Obese Mothers-To-Be ‘Burden NHS’
Obese mothers-to-be need significantly more NHS care than pregnant women of a healthy weight, a study says. NHS staff told researchers obese women need closer monitoring and special equipment, and have a higher risk of complications such as pre-eclampsia.
They also said additional abdominal fat can make it hard to feel and scan a developing baby properly. The University of Teesside researchers, who spoke to maternity staff, called for better education about the risks.
The researchers interviewed 33 heads of midwifery, midwives, obstetricians and other professionals from 16 maternity units in the north east of England for their research in BJOG: International Journal of Obstetrics and Gynaecology.
The BJOG research is the first to look at the impact on the NHS of caring for pregnant women who are obese. They found the women needed more tests because of an increased risk of conditions such as pregnancy-related diabetes, high blood pressure and pre-eclampsia. Additional layers of abdominal fat make it hard to feel and scan a developing baby to check its size and heart-rate.
Obese mothers-to-be also need specialist equipment, such as modified beds and wheelchairs. And they are also more likely to require an emergency Caesarean – and are at an increased risk of complications, such as wound infection and blood clots, after the surgery.
Professor Carolyn Summerbell, head of the University of Teesside’s Centre for Food, Physical Activity and Obesity Research, said: “We’re not trying to blame or stigmatise obese pregnant mothers and we would certainly not recommend that overweight mums-to-be go on crash diets. But our initial findings show reasons for concern with obese pregnant mothers, and there is a lack of weight management guidance and support readily available for them.”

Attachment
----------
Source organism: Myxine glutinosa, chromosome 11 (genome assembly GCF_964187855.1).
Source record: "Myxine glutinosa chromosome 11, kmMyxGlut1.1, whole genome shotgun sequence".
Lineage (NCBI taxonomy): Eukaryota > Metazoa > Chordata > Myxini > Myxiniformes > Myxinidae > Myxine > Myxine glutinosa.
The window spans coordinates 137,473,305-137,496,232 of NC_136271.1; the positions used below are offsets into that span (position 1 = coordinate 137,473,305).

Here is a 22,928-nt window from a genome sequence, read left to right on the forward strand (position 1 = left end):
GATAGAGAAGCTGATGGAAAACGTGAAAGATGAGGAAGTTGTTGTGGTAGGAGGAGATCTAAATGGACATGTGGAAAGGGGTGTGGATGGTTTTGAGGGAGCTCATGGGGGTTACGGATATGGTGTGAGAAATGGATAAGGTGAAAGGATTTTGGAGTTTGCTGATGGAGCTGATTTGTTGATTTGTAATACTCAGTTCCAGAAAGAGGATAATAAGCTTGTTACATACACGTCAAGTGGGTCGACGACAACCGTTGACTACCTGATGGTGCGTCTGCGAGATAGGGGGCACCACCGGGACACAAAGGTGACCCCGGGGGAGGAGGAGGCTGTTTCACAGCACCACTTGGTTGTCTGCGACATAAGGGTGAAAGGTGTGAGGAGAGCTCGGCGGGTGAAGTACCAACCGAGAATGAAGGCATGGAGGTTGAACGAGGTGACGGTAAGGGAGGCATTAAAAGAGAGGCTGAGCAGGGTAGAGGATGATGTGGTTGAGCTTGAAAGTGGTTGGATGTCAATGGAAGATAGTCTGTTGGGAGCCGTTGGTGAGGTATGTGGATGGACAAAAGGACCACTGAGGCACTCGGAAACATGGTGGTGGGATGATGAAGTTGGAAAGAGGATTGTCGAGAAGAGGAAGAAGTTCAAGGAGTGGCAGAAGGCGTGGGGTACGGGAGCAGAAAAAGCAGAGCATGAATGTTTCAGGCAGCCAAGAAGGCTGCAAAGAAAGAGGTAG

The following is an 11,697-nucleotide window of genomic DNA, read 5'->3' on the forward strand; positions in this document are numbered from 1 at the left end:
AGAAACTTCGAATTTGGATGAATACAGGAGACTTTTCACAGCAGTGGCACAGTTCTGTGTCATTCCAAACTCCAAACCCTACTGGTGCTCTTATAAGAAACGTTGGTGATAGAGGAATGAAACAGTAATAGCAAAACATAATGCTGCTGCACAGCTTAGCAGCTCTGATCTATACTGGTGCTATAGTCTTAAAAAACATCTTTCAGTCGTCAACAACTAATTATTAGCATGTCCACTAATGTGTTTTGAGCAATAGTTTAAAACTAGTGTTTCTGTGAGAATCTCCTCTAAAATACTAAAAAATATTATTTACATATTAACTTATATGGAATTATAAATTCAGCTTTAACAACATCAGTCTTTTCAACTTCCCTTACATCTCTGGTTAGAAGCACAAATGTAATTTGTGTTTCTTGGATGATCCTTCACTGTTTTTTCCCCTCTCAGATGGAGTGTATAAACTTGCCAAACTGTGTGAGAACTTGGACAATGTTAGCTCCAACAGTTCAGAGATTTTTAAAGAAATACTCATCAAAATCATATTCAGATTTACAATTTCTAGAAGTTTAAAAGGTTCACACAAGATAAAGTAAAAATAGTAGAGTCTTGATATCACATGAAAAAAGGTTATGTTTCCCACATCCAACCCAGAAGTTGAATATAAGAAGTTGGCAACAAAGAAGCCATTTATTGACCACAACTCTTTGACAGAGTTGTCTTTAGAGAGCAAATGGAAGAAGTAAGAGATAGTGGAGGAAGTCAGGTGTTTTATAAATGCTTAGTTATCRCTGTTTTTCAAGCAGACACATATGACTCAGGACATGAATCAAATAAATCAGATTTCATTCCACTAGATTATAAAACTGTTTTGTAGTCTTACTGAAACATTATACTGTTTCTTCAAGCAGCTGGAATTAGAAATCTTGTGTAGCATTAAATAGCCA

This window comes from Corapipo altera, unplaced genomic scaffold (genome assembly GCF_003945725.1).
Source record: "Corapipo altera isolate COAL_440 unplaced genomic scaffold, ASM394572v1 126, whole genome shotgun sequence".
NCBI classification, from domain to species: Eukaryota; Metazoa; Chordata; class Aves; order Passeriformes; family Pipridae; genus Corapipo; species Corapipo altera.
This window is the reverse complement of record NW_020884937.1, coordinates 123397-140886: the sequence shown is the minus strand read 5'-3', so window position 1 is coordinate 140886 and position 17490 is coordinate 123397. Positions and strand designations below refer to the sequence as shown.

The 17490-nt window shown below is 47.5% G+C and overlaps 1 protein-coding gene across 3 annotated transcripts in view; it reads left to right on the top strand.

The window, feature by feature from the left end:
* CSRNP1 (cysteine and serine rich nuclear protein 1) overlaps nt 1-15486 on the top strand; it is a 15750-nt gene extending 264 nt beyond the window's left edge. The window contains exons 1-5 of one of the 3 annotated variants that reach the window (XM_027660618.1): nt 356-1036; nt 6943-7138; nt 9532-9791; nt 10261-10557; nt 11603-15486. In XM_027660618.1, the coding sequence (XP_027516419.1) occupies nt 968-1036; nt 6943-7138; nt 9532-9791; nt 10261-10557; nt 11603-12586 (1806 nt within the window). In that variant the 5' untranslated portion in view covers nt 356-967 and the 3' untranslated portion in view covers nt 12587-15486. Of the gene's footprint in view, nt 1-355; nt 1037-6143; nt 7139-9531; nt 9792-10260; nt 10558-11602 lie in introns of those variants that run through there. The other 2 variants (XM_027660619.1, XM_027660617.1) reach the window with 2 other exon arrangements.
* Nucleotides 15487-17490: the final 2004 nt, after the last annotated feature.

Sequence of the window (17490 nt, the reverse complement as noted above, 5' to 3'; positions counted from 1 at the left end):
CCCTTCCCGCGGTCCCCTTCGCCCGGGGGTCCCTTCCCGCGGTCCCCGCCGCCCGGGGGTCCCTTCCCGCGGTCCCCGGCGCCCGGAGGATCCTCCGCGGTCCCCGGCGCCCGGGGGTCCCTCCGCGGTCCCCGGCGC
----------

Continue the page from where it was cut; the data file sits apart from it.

The researchers said the practice of monitoring the height and weight of pregnant women, abandoned in the late 1980s, should be re-introduced, Professor Philip Steer, editor-in-chief of BJOG, told the BBC he had carried out a Caesarean where it had taken two doctors to hold up a woman’s fat during the operation.
He said: “I don’t think women realise how big a risk factor being overweight is. But women are between five and 15 times more likely to suffer complications in pregnancy if they have a body mass index of over 30. Much forward planning and co-ordination is required and public education campaigns should focus on a healthy lifestyle agenda, starting in our primary schools. We need to nip this in the bud.”
A second, separate study, published in the journal Human Reproduction, found obese couples are three times more likely to have trouble conceiving – defined as when becoming pregnant takes more than a year – than those of normal weight.
Danish researchers studied almost 48,000 couples between 1996 and 2002. If both partners were overweight, there was a 1.4 higher chance of a couple waiting more than a year to conceive. It has been shown that being overweight or obese can affect semen quality in men and ovulation, conception and implantation in women.